A New Song “Happiness of Heart”
“Happiness of Heart- A New Song” sermon for 2/17/19 at Harbor Church
“Are you Happy?” my wife Carrie asks me that question every so often. It used to bug me. A lot. I used to think to myself, “Happiness is not one of my goals in life” and “Life is serious business . A- life is not about the pursuit of happiness!” “Humpf!” But it made me think. “Why does that question bother me so much? – Is it because it seems frivolous, or is it that I don’t’ think I deserve to be happy?” or is it something else?
Faith and Asceticism. There are some faith traditions that seem to teach that you aren’t a good practitioner of religion unless you are miserable. Some people flagellate themselves over sin. Literally. Stoicism influenced Christian theology. Creeds taught us that God was dispassionate, and unemotional and so his people should strive for this also. In the history of the first church I served, there was an account of a great controversy about whether or not to heat the sanctuary!
Puritans in colonial America lived a harsh, ascetic life. And there are probably still some churches around that prohibit dancing and playing card games.Pleasure was confused with sinful passions and indulgence. But pleasure is not the same thing as carnal desire. Pleasure in fact, comes from God and is a good thing when expressed appropriately.
Author John Piper has written two whole books on the subject. The first is called, The Pleasures of God- It is a treatise on what causes God pleasure. It asserts that God finds delight in what he has made; in his creation, and in interacting and relating to and with everything that he has formed for his own pleasure. Remember the end of the Genesis account of creation? “God looked at all that was made, and behold, it was VERY GOOD!” Well, almost everything. There were probably a few things that he wasn’t happy with- “This avocado pit is way too big” or “This turnip tastes terrible- St. Peter, go bury it” Then someone dug it up and cooked it for Thanksgiving dinner. Or Kale- no one eats just kale they talk about how delicious it is when you bury the bitter taste with tons of spices . All kidding aside, God is happy with what he has made, and he formed all that has been made for his own delight. Piper’s second book is even more provocative: its title is Desiring God: Meditations of a Christian Hedonist. He supports his premise with Bible verses like “Delight yourself in the Lord and he will give you the desires of your heart” and Psalm 16:11 “You make known to me the path of life; in your presence there is fullness of joy; at your right hand are pleasures forevermore.” Our readings today reflect this as well: “Sing for joy to the Lord” and “Make melody to God in our hearts”. Ephesians likens the happiness we can find in God to the good feelings that wine can produce. Drunkenness, he says is no good, but in the same way that a drink can bring a mellow sense of well-being, even mild euphoria, being filled with the Spirit of God can put a song of gladness in our souls, a melody to the tune of a ‘happy heart’. He describes music and specifically singing as a natural outpouring of this God-given gladness.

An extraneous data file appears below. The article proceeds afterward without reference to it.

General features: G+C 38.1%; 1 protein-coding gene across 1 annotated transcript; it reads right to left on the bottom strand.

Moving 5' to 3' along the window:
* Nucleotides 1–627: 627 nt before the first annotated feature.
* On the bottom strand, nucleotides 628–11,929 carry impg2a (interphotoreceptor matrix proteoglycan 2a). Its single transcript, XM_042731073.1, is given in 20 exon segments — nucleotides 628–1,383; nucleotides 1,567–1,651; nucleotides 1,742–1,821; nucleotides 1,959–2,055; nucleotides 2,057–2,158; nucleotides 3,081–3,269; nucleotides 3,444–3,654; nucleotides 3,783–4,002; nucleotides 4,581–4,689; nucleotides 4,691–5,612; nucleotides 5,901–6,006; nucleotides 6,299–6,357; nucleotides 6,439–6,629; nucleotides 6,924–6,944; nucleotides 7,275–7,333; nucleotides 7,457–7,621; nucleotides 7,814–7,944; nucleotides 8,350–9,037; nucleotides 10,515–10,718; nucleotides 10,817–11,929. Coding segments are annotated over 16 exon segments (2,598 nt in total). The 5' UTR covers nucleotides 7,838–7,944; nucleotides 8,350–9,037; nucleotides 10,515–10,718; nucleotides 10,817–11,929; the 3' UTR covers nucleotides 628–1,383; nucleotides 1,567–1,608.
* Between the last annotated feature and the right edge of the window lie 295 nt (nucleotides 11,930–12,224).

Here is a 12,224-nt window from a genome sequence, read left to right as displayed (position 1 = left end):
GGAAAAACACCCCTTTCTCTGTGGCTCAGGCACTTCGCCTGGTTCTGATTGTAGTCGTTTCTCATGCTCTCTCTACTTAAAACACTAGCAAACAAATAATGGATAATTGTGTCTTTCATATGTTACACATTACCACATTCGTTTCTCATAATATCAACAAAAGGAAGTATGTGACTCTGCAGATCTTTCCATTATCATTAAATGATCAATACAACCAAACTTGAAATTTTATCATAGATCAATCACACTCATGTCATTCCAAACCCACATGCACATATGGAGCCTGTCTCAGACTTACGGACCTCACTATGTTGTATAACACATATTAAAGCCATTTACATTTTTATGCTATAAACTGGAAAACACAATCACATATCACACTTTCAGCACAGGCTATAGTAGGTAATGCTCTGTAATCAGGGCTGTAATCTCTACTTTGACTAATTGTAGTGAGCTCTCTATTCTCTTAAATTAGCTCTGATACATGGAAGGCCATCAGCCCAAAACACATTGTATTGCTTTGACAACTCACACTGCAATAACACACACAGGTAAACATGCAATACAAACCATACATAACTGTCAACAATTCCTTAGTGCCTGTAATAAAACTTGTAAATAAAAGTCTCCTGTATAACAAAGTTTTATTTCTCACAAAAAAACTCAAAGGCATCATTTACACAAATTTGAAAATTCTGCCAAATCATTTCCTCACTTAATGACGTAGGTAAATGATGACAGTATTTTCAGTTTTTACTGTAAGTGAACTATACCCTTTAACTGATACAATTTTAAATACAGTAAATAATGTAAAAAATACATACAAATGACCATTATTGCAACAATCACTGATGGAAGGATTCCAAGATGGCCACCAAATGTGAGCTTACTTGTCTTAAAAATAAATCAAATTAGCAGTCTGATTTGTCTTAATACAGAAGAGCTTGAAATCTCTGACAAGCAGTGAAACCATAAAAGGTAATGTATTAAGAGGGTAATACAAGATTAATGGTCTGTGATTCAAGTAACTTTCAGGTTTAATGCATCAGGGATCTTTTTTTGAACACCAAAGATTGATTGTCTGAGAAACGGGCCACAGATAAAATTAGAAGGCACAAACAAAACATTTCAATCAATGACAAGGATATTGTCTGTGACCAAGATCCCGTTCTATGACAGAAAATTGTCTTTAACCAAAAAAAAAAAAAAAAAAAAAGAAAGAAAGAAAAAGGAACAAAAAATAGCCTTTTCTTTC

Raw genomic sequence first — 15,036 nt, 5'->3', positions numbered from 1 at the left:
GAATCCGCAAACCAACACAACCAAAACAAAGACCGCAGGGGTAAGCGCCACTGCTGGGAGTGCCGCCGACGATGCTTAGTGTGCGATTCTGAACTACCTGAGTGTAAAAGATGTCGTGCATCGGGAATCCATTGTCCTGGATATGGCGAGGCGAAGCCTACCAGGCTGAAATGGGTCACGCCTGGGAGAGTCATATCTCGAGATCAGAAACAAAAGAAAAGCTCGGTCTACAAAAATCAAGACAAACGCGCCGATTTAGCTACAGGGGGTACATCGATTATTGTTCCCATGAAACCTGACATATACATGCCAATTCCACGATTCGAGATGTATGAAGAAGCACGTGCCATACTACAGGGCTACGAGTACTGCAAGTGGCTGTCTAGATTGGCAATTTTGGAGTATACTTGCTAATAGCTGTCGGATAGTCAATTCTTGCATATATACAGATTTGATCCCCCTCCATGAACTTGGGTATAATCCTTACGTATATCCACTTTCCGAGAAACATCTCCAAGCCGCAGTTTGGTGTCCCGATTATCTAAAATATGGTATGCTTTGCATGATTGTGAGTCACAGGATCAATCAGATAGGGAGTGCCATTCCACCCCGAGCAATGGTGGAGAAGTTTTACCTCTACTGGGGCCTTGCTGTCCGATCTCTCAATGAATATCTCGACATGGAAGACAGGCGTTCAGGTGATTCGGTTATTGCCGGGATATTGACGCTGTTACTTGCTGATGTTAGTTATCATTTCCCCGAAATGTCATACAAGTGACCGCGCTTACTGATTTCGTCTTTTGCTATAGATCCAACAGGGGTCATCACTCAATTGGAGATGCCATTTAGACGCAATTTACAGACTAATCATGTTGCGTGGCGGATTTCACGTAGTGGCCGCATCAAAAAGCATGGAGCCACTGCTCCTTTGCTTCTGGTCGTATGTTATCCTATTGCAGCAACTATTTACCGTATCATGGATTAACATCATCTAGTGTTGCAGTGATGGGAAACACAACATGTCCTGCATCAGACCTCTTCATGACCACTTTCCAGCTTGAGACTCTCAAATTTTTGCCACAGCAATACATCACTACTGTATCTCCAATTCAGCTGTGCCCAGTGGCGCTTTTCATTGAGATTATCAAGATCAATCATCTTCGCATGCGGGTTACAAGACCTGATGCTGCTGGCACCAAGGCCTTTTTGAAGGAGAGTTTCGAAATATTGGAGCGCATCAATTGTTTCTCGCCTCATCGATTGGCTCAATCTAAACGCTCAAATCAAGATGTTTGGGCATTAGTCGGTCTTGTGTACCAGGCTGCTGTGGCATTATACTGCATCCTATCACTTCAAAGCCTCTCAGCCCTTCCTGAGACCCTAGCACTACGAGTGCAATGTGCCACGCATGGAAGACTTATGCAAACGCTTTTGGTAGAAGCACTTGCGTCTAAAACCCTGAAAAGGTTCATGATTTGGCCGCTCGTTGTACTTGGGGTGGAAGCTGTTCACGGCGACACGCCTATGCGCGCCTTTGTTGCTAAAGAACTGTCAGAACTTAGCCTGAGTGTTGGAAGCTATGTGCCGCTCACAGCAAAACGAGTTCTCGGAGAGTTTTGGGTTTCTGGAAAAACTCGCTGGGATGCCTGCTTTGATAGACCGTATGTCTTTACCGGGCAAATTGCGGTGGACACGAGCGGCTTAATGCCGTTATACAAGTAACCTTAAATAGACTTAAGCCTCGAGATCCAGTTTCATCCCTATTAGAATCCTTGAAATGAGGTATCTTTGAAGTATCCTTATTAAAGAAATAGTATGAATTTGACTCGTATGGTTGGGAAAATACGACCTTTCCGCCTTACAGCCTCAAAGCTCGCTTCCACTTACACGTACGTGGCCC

BUT, you don’t have to be able to sing to make music to God and melodies in your heart. First of all, not all of us can sing well. Or at least, Some of us prefer to sing SOLO (so low that no one else can hear us) or we like to sing TENOR (ten or twelve miles away from the nearest pair of listening ears. Of course this can be uniquely difficult when you live on an island only 7 miles long!!! But what if people could hear the joyful noise that we are making… What would it sound like?...-à a Melody of the heart doesn’t have to be composed of musical notes or played on an instrument. There are as many different ways to make melodies of the heart as there are people in the room.
Think for a moment about all the different Creative expressions of worship through art – Through the ages, people have celebrated their relationship with God through sacred paintings, music, poetry, drama, and dance. In music we think of Bach’s sacred Cantatas, and Handel’s Messiah. Paintings of the Last Supper by DaVinci and The Ascension by Raphael. The depiction of the creation account on the Sistene Chapel by Michealangelo. And in architecture Cathedrals have been designed to lift up people’s focus and spirits upward, to the heavens, to promote the praise and adoration of God. The Oxford Handbook tells us that dance has been a part of religious ceremonies since pre-historic times. Throughout all time artists have found artistic expression of worship for them as individuals, and it has also inspired countless others in adoration of the Lord. At the funeral for our friend Willis Dodge on Friday, I observed a woman gazing up at the stained glass in the St. Andrews Catholic church, and she had a rapt expression on her face; as if she was being transported through that window into the light of God’s very presence.